Your website is hacked and customer data is compromised. A safety mechanism fails on one of your products. Your high-profile and beloved CEO unexpectedly quits. Crises such as these can and do happen on a daily basis – and if it happens within your organisation, it’s HR’s role to effectively manage the situation.
Some executives thrive in a crisis, while others can’t wait for the stressful experience to end for ‘business as usual’ to resume. Whatever your response, as a HR director it’s your job to communicate the situation internally so that every level of the organisation remains in the loop.
“Human Resources or the executive team should follow up with employees along the way, to let them know the latest updates and to confirm when the crisis is over,” said Julianne May, senior HR professional. “It’s a natural human need to want to know when we are back in safe waters.”
As with most HR initiatives, you’ll need a clear plan to guide your response with pre-determined actions, resource allocations and a strategy to measure results.
May suggested an internal crisis communication approach that borrows from emergency triage strategy planning:
- Determine priorities.
“HR is always dealing with crisis situations, including natural disasters – consider the recent fires in the NSW Blue Mountains – sudden executive departures, or salary reviews being put on hold,” May said. Your first order of business is therefore to work out what the crisis is and who needs to be communicated with?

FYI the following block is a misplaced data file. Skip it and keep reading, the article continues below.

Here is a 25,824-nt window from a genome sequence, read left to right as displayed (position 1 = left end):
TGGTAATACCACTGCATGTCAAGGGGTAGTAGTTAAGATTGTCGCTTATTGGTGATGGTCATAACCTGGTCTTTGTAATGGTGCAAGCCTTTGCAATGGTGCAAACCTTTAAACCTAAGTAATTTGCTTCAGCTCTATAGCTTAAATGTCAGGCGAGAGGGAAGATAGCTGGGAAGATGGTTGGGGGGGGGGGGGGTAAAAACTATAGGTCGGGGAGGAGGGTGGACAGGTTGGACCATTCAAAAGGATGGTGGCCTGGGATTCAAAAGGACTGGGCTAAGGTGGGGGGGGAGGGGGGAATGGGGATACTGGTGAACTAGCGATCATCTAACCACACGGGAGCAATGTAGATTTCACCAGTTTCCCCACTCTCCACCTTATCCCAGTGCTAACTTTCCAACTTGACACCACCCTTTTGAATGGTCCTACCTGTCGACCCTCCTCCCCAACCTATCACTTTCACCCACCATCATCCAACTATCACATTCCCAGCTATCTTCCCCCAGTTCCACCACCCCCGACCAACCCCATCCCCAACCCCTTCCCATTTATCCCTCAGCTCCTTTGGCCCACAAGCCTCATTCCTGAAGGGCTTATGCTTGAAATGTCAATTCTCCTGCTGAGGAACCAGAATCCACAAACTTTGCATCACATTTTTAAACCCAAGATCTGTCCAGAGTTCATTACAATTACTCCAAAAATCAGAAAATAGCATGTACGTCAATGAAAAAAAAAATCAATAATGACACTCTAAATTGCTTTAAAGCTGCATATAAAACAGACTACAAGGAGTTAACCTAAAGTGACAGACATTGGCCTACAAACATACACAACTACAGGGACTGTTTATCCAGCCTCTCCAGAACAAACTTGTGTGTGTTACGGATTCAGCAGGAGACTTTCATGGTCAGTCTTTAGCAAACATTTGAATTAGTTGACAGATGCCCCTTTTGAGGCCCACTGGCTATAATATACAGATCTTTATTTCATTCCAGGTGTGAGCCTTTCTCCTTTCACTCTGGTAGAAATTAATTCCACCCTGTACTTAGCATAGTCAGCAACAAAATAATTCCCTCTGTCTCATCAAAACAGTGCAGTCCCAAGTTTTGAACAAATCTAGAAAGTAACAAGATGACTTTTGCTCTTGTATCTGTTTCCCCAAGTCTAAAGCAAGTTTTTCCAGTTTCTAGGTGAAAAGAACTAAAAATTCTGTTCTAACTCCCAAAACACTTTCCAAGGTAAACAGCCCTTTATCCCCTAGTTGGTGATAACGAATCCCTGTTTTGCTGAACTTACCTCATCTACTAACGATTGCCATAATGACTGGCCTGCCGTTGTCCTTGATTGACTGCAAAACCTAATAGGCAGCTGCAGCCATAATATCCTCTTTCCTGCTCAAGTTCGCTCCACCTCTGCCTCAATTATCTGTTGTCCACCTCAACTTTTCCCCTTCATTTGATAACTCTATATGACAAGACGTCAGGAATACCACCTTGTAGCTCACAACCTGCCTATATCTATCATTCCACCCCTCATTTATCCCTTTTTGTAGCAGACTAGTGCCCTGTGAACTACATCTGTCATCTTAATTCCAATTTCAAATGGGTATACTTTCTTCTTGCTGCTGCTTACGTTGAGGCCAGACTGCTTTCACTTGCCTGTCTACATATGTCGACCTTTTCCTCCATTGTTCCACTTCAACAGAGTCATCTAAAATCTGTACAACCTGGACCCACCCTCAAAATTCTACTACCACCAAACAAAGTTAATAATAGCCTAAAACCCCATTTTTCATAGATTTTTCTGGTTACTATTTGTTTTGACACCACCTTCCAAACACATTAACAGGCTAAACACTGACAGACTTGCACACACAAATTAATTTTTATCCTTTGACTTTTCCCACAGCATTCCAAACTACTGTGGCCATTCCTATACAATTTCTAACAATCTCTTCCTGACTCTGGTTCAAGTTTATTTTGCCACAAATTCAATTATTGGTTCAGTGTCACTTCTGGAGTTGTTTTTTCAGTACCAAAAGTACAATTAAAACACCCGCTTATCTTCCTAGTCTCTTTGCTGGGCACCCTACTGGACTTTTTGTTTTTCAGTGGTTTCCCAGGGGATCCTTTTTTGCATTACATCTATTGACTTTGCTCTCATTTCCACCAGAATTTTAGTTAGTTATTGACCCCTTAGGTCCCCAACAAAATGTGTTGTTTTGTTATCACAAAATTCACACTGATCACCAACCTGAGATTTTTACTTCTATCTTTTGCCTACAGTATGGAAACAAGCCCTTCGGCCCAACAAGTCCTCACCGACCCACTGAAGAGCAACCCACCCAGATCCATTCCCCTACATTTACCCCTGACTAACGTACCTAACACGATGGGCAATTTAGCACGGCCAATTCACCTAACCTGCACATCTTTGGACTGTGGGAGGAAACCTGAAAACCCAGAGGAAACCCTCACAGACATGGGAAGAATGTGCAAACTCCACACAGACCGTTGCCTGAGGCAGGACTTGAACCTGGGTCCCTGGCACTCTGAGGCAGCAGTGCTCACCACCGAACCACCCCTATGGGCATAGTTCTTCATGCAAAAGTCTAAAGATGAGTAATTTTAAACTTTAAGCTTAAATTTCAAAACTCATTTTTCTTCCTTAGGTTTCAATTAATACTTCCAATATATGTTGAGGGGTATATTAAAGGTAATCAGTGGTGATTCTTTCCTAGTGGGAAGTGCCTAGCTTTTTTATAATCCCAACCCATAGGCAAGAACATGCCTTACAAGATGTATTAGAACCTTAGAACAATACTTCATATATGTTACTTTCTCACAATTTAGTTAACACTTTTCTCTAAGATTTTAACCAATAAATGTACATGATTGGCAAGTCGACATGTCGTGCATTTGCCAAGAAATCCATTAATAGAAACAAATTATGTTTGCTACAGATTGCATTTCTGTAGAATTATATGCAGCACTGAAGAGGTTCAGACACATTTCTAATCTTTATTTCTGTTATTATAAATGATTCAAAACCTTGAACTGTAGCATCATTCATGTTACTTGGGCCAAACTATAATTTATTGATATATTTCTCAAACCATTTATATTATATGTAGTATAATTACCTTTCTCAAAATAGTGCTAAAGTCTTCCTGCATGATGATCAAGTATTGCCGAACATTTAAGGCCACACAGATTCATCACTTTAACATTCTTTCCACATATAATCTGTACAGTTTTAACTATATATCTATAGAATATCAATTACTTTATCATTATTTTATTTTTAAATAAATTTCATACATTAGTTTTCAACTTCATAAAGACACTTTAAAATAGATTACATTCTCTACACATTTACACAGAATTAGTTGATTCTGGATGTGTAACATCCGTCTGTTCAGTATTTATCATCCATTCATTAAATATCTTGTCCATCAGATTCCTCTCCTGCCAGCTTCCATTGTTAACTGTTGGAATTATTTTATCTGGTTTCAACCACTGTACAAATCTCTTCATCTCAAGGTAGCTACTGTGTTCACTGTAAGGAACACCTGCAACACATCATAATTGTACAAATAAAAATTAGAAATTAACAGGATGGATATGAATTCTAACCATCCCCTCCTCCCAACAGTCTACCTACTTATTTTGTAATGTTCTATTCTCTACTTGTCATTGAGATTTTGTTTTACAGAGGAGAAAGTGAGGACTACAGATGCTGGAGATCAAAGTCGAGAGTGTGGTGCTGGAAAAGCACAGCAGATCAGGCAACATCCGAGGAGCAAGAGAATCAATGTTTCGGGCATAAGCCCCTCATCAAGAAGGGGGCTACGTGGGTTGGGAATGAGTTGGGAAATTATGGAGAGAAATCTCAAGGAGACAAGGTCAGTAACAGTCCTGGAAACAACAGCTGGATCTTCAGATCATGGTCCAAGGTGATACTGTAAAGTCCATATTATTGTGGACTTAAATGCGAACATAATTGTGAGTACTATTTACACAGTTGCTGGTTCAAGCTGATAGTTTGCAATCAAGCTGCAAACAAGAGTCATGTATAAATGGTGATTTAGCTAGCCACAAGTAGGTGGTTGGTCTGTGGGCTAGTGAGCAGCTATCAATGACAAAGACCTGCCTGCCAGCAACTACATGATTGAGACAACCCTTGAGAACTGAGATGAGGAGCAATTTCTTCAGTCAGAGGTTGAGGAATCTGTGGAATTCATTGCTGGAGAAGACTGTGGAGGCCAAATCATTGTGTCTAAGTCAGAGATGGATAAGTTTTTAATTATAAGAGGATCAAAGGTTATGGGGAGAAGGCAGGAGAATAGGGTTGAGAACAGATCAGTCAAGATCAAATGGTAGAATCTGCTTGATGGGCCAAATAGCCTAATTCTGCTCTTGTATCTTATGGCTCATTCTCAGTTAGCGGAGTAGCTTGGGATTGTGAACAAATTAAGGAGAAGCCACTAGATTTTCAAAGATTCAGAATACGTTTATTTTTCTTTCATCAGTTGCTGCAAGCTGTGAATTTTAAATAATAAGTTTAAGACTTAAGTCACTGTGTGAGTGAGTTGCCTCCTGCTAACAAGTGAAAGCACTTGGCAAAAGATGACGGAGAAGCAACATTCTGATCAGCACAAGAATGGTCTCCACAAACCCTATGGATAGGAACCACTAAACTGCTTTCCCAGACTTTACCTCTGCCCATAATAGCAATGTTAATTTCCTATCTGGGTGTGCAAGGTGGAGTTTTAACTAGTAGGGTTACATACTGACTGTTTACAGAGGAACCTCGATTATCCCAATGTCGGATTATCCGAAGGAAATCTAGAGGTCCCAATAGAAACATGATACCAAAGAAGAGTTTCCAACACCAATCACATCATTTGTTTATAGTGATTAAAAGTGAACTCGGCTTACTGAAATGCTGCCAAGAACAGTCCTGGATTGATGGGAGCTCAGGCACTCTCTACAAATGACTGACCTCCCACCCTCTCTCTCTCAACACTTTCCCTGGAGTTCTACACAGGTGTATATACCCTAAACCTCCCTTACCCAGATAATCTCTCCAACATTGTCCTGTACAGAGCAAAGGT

- Craft the key message
Ascertain the information you need to share and the information you can withhold for the time-being. Or as May clarified, “What is ‘need to know’ versus ‘nice to know’ for the folks identified in step one?”
- Allocate resources
What resources are available or need to be corralled to get the communications out? “You might schedule face-to-face briefing sessions, issue written communications via email, or call a phone conference,” May said. “The HR team can also put together information packs for executives and identify resources available to support staff in a disaster situation, while business continuity plans may need to be put into action.”